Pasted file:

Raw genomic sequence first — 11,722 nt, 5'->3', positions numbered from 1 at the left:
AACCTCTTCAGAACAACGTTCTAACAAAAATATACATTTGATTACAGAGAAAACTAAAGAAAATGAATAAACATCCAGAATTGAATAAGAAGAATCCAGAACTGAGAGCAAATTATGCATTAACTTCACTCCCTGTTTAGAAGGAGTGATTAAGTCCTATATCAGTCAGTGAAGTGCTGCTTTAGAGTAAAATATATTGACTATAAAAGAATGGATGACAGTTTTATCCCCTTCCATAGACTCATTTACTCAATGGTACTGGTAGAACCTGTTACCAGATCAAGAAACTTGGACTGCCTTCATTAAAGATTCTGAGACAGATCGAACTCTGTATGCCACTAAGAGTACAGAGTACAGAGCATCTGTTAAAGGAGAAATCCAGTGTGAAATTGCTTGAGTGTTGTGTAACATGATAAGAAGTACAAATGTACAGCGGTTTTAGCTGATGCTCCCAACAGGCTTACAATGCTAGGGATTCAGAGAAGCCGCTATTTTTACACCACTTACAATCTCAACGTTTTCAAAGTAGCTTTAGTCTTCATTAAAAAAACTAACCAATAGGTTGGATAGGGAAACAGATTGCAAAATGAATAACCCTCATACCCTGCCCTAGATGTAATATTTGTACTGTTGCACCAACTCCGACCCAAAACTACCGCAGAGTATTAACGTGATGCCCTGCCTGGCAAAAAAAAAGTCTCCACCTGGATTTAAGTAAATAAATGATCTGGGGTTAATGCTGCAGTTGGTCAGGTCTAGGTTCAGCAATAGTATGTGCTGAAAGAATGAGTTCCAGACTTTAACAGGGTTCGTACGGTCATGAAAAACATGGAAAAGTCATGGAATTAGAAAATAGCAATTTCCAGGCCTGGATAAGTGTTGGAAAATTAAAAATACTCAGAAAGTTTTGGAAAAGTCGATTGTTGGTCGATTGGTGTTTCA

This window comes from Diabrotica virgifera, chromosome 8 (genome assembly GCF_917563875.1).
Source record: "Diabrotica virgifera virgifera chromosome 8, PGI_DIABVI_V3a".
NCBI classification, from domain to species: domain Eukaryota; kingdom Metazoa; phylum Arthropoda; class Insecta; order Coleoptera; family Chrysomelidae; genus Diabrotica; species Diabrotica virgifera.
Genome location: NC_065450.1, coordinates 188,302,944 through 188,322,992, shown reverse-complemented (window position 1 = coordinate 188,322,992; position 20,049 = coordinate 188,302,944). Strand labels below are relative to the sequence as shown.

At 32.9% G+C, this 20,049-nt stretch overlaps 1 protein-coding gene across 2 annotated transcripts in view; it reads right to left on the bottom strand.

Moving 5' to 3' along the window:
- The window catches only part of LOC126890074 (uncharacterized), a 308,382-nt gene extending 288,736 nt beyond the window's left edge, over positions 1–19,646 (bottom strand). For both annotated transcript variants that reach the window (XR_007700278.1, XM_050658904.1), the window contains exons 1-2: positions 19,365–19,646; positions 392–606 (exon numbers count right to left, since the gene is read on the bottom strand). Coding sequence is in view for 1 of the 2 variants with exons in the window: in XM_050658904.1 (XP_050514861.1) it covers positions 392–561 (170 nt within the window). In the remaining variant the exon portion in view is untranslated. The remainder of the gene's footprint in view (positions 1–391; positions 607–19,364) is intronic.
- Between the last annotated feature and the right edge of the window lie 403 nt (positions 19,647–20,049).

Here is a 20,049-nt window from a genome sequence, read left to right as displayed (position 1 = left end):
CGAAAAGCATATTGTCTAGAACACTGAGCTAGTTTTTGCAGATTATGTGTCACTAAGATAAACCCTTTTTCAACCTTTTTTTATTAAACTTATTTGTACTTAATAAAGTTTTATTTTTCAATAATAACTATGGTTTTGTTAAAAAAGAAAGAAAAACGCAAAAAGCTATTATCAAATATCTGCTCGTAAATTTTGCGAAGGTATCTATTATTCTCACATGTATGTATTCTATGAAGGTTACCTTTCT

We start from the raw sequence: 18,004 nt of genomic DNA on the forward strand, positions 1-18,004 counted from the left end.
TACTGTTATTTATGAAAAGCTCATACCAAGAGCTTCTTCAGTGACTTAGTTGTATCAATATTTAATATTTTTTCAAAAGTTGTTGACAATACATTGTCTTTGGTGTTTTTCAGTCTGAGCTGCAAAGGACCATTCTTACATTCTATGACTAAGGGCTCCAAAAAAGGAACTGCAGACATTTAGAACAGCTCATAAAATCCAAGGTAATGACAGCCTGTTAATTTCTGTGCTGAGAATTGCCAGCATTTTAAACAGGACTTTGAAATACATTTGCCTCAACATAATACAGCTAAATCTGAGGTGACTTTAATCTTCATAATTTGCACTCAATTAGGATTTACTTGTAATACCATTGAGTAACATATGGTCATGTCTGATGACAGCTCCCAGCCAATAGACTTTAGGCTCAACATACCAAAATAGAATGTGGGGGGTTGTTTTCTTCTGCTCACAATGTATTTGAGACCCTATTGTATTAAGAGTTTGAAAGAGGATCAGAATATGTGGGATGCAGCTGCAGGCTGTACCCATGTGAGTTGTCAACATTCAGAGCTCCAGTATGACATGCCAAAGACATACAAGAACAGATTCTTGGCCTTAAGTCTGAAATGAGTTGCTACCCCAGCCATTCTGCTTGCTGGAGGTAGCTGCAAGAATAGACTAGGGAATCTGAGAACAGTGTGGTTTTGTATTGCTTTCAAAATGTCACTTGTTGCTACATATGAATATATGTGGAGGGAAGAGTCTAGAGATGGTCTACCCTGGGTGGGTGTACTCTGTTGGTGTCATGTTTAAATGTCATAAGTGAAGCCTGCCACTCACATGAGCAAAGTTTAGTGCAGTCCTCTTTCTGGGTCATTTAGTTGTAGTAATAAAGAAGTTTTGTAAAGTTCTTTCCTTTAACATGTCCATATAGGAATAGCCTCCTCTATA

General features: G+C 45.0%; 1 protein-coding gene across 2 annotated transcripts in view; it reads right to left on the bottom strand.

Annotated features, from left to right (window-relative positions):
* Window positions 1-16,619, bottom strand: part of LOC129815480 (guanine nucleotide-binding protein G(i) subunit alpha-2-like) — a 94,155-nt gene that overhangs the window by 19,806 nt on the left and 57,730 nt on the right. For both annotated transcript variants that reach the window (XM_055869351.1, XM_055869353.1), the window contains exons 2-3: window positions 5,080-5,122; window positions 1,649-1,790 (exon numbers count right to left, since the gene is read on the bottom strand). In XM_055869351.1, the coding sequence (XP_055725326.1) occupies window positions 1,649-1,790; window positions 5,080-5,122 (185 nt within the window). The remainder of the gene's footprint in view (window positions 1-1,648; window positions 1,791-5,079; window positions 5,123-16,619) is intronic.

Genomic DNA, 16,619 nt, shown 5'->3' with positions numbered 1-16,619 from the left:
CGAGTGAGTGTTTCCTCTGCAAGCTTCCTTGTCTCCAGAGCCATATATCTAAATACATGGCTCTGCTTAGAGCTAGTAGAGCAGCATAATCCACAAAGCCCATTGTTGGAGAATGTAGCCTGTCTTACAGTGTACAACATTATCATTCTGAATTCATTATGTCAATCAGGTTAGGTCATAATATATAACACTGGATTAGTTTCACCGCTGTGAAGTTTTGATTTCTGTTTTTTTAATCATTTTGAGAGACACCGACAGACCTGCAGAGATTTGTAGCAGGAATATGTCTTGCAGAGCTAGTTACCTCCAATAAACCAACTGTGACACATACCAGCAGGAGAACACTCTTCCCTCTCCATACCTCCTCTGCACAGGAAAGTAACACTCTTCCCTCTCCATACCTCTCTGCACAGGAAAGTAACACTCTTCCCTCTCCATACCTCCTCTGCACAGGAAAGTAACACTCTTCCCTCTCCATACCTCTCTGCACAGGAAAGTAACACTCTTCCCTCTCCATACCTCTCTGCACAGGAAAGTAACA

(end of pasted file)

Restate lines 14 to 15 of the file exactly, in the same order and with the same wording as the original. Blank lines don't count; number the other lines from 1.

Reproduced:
TACTGTTATTTATGAAAAGCTCATACCAAGAGCTTCTTCAGTGACTTAGTTGTATCAATATTTAATATTTTTTCAAAAGTTGTTGACAATACATTGTCTTTGGTGTTTTTCAGTCTGAGCTGCAAAGGACCATTCTTACATTCTATGACTAAGGGCTCCAAAAAAGGAACTGCAGACATTTAGAACAGCTCATAAAATCCAAGGTAATGACAGCCTGTTAATTTCTGTGCTGAGAATTGCCAGCATTTTAAACAGGACTTTGAAATACATTTGCCTCAACATAATACAGCTAAATCTGAGGTGACTTTAATCTTCATAATTTGCACTCAATTAGGATTTACTTGTAATACCATTGAGTAACATATGGTCATGTCTGATGACAGCTCCCAGCCAATAGACTTTAGGCTCAACATACCAAAATAGAATGTGGGGGGTTGTTTTCTTCTGCTCACAATGTATTTGAGACCCTATTGTATTAAGAGTTTGAAAGAGGATCAGAATATGTGGGATGCAGCTGCAGGCTGTACCCATGTGAGTTGTCAACATTCAGAGCTCCAGTATGACATGCCAAAGACATACAAGAACAGATTCTTGGCCTTAAGTCTGAAATGAGTTGCTACCCCAGCCATTCTGCTTGCTGGAGGTAGCTGCAAGAATAGACTAGGGAATCTGAGAACAGTGTGGTTTTGTATTGCTTTCAAAATGTCACTTGTTGCTACATATGAATATATGTGGAGGGAAGAGTCTAGAGATGGTCTACCCTGGGTGGGTGTACTCTGTTGGTGTCATGTTTAAATGTCATAAGTGAAGCCTGCCACTCACATGAGCAAAGTTTAGTGCAGTCCTCTTTCTGGGTCATTTAGTTGTAGTAATAAAGAAGTTTTGTAAAGTTCTTTCCTTTAACATGTCCATATAGGAATAGCCTCCTCTATA

General features: G+C 45.0%; 1 protein-coding gene across 2 annotated transcripts in view; it reads right to left on the bottom strand.